Just days after one of the worst bridge collapses in US history, St. Paul, MN contractor Carl Bolander & Sons was dispatched to the site to handle demolition and dismantling of the wrecked bridge.
Established in 1924, Carl Bolander & Sons specializes in self performing earthwork, underground utilities, demolition, and earth retention systems. The company owns four cranes that it uses for demolition and will rent additional cranes when needed. They also own a fleet of excavators and other equipment required for demolition projects.
Tedious and dangerous
For the Minneapolis bridge demolition project, removing the wreckage was a tedious and dangerous process, with an engineering team needed to determine how to rig, lift and load each piece of mangled concrete and steel. Evan Mackey, demolition division manager for Bolander and project manager for the job, says expert operators and engineers were needed to determine every lift.
“The bridge had collapsed in an uncontrolled manner, so there were different loads and stresses on everything,” he explains. “You had to know what you were doing and be selective in taking things apart. There were several engineers involved and the demolition was more or less the dismantling of each piece of the bridge.”
Bolander's scope of work was to dismantle the bridge from land abutment to land abutment, approximately 2,000 lineal feet of bridge and 456 feet across the Mississippi River itself. All materials were transported off site, with some pieces going to an evidence area established at the Bohemian Flats municipal park in Minneapolis and some pieces hauled to a site near Afton, MN. Mackey said some critical pieces were flown to Washington, D.C. for further inspection in the continual effort to determine the cause of the collapse.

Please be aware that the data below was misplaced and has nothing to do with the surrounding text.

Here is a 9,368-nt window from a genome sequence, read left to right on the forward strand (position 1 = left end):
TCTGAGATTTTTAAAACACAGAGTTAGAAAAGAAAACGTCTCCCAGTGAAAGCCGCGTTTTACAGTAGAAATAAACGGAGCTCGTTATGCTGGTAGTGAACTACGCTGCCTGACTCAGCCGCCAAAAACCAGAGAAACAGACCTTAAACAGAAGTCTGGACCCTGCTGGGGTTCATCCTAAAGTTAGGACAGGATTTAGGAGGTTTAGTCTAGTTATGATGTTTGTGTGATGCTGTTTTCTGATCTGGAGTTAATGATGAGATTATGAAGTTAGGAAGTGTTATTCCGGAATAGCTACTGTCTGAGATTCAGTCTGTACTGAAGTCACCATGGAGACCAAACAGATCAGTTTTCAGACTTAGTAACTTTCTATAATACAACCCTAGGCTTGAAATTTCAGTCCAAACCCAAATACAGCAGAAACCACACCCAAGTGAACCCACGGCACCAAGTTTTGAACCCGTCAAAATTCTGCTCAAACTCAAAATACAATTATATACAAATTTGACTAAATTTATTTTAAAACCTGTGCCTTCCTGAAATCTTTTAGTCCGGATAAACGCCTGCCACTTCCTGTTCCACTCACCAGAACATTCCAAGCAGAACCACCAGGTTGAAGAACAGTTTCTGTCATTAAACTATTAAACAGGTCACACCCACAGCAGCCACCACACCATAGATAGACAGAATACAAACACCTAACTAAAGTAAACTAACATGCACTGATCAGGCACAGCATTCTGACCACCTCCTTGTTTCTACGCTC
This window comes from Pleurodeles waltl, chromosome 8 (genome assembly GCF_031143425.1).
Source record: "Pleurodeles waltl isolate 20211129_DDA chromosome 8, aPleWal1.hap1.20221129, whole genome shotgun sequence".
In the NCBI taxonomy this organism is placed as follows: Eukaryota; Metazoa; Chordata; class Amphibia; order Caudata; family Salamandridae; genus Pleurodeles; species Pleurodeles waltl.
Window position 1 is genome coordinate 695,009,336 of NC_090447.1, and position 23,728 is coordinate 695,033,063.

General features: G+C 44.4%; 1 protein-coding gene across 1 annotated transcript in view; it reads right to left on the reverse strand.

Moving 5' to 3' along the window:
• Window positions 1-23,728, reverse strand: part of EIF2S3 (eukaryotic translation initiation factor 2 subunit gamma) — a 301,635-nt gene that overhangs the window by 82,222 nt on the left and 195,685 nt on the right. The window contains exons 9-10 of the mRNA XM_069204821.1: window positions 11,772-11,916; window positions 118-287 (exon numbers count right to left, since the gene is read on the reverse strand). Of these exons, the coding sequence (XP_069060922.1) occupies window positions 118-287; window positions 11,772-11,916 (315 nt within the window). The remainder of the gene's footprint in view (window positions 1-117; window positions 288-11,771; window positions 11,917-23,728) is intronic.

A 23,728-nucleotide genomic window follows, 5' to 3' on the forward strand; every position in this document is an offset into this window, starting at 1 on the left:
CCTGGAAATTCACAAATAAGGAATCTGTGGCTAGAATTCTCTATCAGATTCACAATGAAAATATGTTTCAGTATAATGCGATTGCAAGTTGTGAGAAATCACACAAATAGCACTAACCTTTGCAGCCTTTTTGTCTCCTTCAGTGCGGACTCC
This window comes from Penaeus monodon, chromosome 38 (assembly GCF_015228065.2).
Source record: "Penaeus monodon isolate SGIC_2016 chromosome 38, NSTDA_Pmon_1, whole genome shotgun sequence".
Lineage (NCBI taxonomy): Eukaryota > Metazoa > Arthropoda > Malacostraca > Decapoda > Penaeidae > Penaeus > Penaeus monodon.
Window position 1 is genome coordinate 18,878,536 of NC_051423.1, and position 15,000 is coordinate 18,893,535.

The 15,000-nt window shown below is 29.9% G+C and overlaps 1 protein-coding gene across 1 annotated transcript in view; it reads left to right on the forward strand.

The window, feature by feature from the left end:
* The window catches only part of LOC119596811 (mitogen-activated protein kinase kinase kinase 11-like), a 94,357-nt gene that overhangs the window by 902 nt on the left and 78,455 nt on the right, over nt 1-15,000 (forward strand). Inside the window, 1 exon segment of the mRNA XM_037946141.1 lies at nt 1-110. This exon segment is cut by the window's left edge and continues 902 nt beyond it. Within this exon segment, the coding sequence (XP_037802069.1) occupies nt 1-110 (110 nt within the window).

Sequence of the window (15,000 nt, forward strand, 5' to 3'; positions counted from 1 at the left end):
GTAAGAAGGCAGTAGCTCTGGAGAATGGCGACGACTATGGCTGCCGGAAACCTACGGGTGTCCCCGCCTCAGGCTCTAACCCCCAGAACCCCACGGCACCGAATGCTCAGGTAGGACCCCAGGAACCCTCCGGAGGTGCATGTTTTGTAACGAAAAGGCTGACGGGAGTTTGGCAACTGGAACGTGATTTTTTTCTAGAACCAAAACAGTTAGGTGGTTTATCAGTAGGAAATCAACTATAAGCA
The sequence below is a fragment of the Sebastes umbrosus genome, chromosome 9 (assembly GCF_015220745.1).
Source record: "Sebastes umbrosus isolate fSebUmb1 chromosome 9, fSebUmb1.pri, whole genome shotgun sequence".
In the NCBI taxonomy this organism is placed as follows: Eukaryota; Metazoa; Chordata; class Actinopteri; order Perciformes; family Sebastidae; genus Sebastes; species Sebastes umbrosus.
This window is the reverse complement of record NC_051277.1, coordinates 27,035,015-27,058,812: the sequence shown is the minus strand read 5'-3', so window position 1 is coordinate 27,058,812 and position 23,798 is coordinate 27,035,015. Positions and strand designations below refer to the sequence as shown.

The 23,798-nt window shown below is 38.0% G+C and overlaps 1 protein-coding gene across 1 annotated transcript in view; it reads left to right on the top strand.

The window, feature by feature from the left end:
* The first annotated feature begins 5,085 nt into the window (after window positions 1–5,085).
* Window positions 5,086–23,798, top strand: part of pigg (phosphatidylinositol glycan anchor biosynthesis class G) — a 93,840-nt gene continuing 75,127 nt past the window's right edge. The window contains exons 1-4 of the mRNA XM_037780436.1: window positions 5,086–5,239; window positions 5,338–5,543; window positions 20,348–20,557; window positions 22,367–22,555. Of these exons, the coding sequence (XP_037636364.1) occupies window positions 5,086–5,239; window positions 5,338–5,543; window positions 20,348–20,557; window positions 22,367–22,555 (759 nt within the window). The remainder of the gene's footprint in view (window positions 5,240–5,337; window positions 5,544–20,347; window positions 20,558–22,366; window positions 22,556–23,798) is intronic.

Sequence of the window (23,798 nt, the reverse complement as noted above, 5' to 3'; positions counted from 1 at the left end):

“It was a lot of lifting and hoisting work,” he says. “The cranes did most of the work.”
Equipment on the $15 million demolition job included four 100-ton cranes and three excavators. Initially the company was involved in the recovery and removal of vehicles that were submerged when the bridge collapsed. The demolition and dismantling work began in late August.
Secured to a barge, Bolander employed its the sites where the mangled bridge material was delivered was an additional crane owned by Armstrong.
Land and river
Oftentimes, a supervisor would work from an access platform, giving instruction to the crane operators using a bullhorn microphone.
By late October Bolander had finished its work at the site and began doing pile driving work for Flatiron-Manson, general contractors awarded the contract to reconstruct the new bridge.